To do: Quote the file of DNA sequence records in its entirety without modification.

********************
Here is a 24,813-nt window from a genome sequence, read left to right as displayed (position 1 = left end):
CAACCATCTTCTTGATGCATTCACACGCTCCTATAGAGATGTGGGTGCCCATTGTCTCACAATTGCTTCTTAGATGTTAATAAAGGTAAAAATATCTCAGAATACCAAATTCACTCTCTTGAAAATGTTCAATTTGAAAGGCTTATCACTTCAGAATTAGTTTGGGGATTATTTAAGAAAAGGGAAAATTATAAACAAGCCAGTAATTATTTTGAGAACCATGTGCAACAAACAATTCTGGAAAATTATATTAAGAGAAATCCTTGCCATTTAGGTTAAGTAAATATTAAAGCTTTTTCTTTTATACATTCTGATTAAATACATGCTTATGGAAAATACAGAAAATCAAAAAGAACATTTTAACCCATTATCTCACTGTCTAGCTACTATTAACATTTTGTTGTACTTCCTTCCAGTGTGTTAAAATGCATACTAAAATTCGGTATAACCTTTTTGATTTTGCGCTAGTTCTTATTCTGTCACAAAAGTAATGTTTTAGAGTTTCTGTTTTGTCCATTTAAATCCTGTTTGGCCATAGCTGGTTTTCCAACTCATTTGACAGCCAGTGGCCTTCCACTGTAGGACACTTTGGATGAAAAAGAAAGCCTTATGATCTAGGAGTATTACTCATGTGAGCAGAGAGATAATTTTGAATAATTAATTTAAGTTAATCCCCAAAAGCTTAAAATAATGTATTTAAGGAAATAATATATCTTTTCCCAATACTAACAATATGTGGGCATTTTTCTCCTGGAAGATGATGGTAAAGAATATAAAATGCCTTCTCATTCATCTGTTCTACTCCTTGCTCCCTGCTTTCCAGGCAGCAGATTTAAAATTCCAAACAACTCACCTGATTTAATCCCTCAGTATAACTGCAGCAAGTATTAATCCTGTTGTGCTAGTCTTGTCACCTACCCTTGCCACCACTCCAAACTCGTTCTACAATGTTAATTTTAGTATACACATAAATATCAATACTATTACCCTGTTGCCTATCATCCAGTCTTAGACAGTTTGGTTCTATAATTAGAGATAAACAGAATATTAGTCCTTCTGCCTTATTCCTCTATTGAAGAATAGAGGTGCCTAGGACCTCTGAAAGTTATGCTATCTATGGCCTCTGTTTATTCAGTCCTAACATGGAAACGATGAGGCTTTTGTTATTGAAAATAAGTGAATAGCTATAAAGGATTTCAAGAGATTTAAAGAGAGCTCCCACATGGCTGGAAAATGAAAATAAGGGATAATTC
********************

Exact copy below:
Here is a 24,813-nt window from a genome sequence, read left to right as displayed (position 1 = left end):
CAACCATCTTCTTGATGCATTCACACGCTCCTATAGAGATGTGGGTGCCCATTGTCTCACAATTGCTTCTTAGATGTTAATAAAGGTAAAAATATCTCAGAATACCAAATTCACTCTCTTGAAAATGTTCAATTTGAAAGGCTTATCACTTCAGAATTAGTTTGGGGATTATTTAAGAAAAGGGAAAATTATAAACAAGCCAGTAATTATTTTGAGAACCATGTGCAACAAACAATTCTGGAAAATTATATTAAGAGAAATCCTTGCCATTTAGGTTAAGTAAATATTAAAGCTTTTTCTTTTATACATTCTGATTAAATACATGCTTATGGAAAATACAGAAAATCAAAAAGAACATTTTAACCCATTATCTCACTGTCTAGCTACTATTAACATTTTGTTGTACTTCCTTCCAGTGTGTTAAAATGCATACTAAAATTCGGTATAACCTTTTTGATTTTGCGCTAGTTCTTATTCTGTCACAAAAGTAATGTTTTAGAGTTTCTGTTTTGTCCATTTAAATCCTGTTTGGCCATAGCTGGTTTTCCAACTCATTTGACAGCCAGTGGCCTTCCACTGTAGGACACTTTGGATGAAAAAGAAAGCCTTATGATCTAGGAGTATTACTCATGTGAGCAGAGAGATAATTTTGAATAATTAATTTAAGTTAATCCCCAAAAGCTTAAAATAATGTATTTAAGGAAATAATATATCTTTTCCCAATACTAACAATATGTGGGCATTTTTCTCCTGGAAGATGATGGTAAAGAATATAAAATGCCTTCTCATTCATCTGTTCTACTCCTTGCTCCCTGCTTTCCAGGCAGCAGATTTAAAATTCCAAACAACTCACCTGATTTAATCCCTCAGTATAACTGCAGCAAGTATTAATCCTGTTGTGCTAGTCTTGTCACCTACCCTTGCCACCACTCCAAACTCGTTCTACAATGTTAATTTTAGTATACACATAAATATCAATACTATTACCCTGTTGCCTATCATCCAGTCTTAGACAGTTTGGTTCTATAATTAGAGATAAACAGAATATTAGTCCTTCTGCCTTATTCCTCTATTGAAGAATAGAGGTGCCTAGGACCTCTGAAAGTTATGCTATCTATGGCCTCTGTTTATTCAGTCCTAACATGGAAACGATGAGGCTTTTGTTATTGAAAATAAGTGAATAGCTATAAAGGATTTCAAGAGATTTAAAGAGAGCTCCCACATGGCTGGAAAATGAAAATAAGGGATAATTC